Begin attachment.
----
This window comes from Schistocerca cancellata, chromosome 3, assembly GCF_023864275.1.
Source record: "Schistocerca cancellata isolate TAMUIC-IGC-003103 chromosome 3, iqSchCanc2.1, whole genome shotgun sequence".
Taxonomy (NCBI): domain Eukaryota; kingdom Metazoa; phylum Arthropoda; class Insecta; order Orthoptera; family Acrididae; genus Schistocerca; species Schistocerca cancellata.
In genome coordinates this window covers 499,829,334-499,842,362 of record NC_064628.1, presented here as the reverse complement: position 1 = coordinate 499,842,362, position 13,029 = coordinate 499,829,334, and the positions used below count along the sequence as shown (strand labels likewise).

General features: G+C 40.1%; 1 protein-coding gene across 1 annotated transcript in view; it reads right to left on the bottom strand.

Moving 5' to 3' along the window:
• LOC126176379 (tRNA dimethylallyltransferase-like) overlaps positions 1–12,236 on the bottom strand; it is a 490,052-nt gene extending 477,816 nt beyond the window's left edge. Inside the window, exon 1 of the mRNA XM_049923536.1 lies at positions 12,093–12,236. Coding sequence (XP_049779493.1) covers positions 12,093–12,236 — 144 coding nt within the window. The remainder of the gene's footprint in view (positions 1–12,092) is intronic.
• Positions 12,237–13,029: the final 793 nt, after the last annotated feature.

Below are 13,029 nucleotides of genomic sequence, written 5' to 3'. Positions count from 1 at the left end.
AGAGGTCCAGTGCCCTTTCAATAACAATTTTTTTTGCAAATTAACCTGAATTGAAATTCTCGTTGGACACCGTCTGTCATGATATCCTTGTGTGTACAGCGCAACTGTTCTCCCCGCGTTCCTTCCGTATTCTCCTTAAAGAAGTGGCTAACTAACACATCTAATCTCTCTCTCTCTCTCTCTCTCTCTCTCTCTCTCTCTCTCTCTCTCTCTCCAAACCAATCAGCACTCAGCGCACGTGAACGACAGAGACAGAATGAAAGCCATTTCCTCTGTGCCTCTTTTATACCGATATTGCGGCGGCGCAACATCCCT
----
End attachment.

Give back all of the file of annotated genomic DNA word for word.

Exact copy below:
This window comes from Schistocerca cancellata, chromosome 3, assembly GCF_023864275.1.
Source record: "Schistocerca cancellata isolate TAMUIC-IGC-003103 chromosome 3, iqSchCanc2.1, whole genome shotgun sequence".
Taxonomy (NCBI): domain Eukaryota; kingdom Metazoa; phylum Arthropoda; class Insecta; order Orthoptera; family Acrididae; genus Schistocerca; species Schistocerca cancellata.
In genome coordinates this window covers 499,829,334-499,842,362 of record NC_064628.1, presented here as the reverse complement: position 1 = coordinate 499,842,362, position 13,029 = coordinate 499,829,334, and the positions used below count along the sequence as shown (strand labels likewise).

General features: G+C 40.1%; 1 protein-coding gene across 1 annotated transcript in view; it reads right to left on the bottom strand.

Moving 5' to 3' along the window:
• LOC126176379 (tRNA dimethylallyltransferase-like) overlaps positions 1–12,236 on the bottom strand; it is a 490,052-nt gene extending 477,816 nt beyond the window's left edge. Inside the window, exon 1 of the mRNA XM_049923536.1 lies at positions 12,093–12,236. Coding sequence (XP_049779493.1) covers positions 12,093–12,236 — 144 coding nt within the window. The remainder of the gene's footprint in view (positions 1–12,092) is intronic.
• Positions 12,237–13,029: the final 793 nt, after the last annotated feature.

Below are 13,029 nucleotides of genomic sequence, written 5' to 3'. Positions count from 1 at the left end.
AGAGGTCCAGTGCCCTTTCAATAACAATTTTTTTTGCAAATTAACCTGAATTGAAATTCTCGTTGGACACCGTCTGTCATGATATCCTTGTGTGTACAGCGCAACTGTTCTCCCCGCGTTCCTTCCGTATTCTCCTTAAAGAAGTGGCTAACTAACACATCTAATCTCTCTCTCTCTCTCTCTCTCTCTCTCTCTCTCTCTCTCTCTCTCTCTCCAAACCAATCAGCACTCAGCGCACGTGAACGACAGAGACAGAATGAAAGCCATTTCCTCTGTGCCTCTTTTATACCGATATTGCGGCGGCGCAACATCCCT